Student Handbook - Conduct Code
The Accused is the student who is responding to the complaint and changes.
This term refers to the Judicial process described in this
An Accused or Victim may bring any person he or she wants to the hearing as a consultant (a/k/a “Advisor”). This person should be a full time employee of the College (faculty, administration, or staff) or student who is not an attorney or parent/legal guardian. The Advisor provides the Accused or Victim advice during the hearing. The Advisor is not allowed to argue for, advocate for, or present the case for the Accused or Victim or to address the Board.
Aggressive physical behavior is behavior that threatens or
endangers oneself or the well-being or safety of others, or results in personal
injury to others. This behavior
includes, but is not limited to pushing, shoving, punching, fighting, or the
threat of any such behavior, and is prohibited by the College.
An appeal is a method by which the Accused may challenge the decision(s) and/or the sanction(s) of the Hearing Board (Judicial Hearing Board, Student Conduct Board, or Fraternity and Sorority Conduct Board) by petitioning the Vice President for Student Affairs (or designee). The point of an appeal is not to provide the Accused with a new hearing. An appeal can be based on one of the following:
- The hearing was materially inconsistent with the established College procedures; or
- Information is available that was unavailable at the time of the hearing and the new information is relevant to the Conduct Code determination.
The Vice President for Student Affairs may affirm, reverse, or modify the decision and/or may eliminate, reduce or increase the sanction or may return the case to the Hearing Board.
A hearing is a structured meeting designed to elicit the relevant information while providing the Accused with the opportunity to challenge the statement of the Complainant. Chair: The Chair is the chairperson of the Hearing Board who is a voting member of the Board.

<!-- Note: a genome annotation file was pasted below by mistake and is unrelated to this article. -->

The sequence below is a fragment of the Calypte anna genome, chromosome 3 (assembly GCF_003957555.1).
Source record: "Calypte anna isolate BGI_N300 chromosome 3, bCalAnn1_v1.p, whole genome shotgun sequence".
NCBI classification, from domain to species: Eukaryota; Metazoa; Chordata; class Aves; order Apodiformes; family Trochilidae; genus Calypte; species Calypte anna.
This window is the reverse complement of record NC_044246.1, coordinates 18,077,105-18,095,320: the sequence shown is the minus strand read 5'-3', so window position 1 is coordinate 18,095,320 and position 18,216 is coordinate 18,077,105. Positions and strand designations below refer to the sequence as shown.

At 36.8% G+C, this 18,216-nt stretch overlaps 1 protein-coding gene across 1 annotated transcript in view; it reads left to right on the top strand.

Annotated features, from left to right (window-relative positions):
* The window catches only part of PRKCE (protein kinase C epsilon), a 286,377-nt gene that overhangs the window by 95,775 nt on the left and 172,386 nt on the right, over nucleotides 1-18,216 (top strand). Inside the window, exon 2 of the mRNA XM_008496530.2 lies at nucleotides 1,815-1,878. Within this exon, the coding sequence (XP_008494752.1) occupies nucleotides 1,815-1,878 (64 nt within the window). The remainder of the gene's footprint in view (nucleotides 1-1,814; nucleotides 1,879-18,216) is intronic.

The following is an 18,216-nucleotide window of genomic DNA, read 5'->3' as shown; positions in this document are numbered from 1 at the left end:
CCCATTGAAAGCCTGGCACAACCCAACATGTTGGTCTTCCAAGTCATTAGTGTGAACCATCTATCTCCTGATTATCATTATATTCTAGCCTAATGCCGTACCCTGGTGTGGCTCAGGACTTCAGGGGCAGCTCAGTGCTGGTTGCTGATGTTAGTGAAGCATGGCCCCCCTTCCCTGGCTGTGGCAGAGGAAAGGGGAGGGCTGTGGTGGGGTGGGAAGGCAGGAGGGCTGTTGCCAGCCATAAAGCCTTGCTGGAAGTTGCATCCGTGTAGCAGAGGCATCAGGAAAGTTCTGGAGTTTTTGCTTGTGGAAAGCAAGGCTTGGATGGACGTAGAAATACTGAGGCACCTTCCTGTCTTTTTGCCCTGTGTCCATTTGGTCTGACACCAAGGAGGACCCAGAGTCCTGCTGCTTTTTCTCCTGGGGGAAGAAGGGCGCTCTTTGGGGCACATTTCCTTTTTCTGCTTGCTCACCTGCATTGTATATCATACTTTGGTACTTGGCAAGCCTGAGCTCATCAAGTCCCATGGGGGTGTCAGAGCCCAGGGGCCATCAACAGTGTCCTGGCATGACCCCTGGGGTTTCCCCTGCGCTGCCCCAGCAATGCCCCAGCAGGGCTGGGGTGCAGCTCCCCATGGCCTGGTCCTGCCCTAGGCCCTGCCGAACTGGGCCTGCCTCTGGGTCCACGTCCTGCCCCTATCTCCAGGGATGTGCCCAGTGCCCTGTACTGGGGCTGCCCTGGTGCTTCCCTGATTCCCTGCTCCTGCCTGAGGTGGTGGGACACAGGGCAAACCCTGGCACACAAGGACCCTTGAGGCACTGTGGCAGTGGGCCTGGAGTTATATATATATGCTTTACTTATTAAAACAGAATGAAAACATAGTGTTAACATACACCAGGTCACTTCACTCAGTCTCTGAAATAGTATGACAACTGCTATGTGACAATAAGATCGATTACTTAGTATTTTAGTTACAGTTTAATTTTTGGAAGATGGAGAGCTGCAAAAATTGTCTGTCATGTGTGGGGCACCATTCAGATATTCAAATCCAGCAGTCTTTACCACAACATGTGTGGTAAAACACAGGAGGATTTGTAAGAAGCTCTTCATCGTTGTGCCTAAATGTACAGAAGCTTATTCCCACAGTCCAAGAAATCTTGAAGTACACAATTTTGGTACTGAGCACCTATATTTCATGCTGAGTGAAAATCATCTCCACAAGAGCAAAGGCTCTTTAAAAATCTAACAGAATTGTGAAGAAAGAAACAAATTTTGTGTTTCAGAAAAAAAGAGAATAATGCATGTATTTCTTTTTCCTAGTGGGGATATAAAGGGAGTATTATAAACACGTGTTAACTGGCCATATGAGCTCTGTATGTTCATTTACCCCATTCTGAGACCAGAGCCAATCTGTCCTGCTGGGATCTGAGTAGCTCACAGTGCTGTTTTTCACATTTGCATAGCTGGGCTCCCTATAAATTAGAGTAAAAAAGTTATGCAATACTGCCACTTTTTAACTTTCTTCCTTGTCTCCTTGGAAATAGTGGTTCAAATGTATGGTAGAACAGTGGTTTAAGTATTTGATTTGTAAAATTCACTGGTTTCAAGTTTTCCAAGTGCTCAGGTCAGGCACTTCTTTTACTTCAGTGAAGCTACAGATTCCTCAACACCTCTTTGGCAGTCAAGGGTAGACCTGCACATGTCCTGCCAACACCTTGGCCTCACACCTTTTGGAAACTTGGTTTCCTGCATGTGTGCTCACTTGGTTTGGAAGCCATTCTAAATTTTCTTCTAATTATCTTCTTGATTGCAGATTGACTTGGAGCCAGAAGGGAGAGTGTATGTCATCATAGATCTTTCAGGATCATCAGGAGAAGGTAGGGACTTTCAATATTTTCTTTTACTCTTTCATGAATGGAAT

Code of Student Conduct
The document(s) in which the rules governing behavioral expectations of students is (are) listed. This would include information regarding violations, complaints, etc.
Rules and/or Regulations
This term refers to the written regulations of the College
including, but not limited to: Rules of Public Order; the Student Conduct Code;
Bias Policy; Sexual Assault Policy; Harassment Policy; Alcohol and Drug Policy;
Hazing Policy; Smoking Policy; Terms Abroad Guidelines; or, the
The person(s) responsible for filing the initial complaint. Can be the victim of misconduct, the witness to a violation of the Code, or Union College itself.
The Conduct Code is a document that sets forth the rules and regulations relating to conduct of students. This would include information regarding the type of violation that will subject a student to discipline and the procedures.
This term refers to calendar days and includes weekends and
Deliberation occurs when the Board looks at all the information, applies the standard of proof to that information, and makes a determination about the Accused’s behavior with respect to the alleged violation. (See the chapter on deliberation for a more substantial understanding of this topic.)
Director of Student Conduct
The Director of Student Conduct is the College official in charge of administering the Conduct Code. The Director of Student Conduct, with assistance of College Counsel, trains all of the Board, assures adherence to procedure, and answers questions about process and information.
Evidence is any information brought to a hearing, whether furnished by witnesses or derived from documents or from any other source. It should be noted that the term “information” is preferred to “evidence.”
Fraternity and Sorority Conduct Board
The Fraternity and Sorority Conduct Board consists of seven (7) students (five (5) from the IFC, one (1) from the Panhellenic Council, and one (1) from the Multicultural Greek Council); the Chair is a student. The Director of Fraternity and Sorority Life will assist the Fraternity and Sorority Conduct Board. The Fraternity and Sorority Conduct Board hears cases of alleged violation of the Code of Conduct involving fraternities and sororities. Members of the Fraternity and Sorority Conduct Board serve as volunteers who are trained in FERPA, confidentiality, procedures, applicable policies and rules of the College, and the philosophy of the Conduct Code at Union College.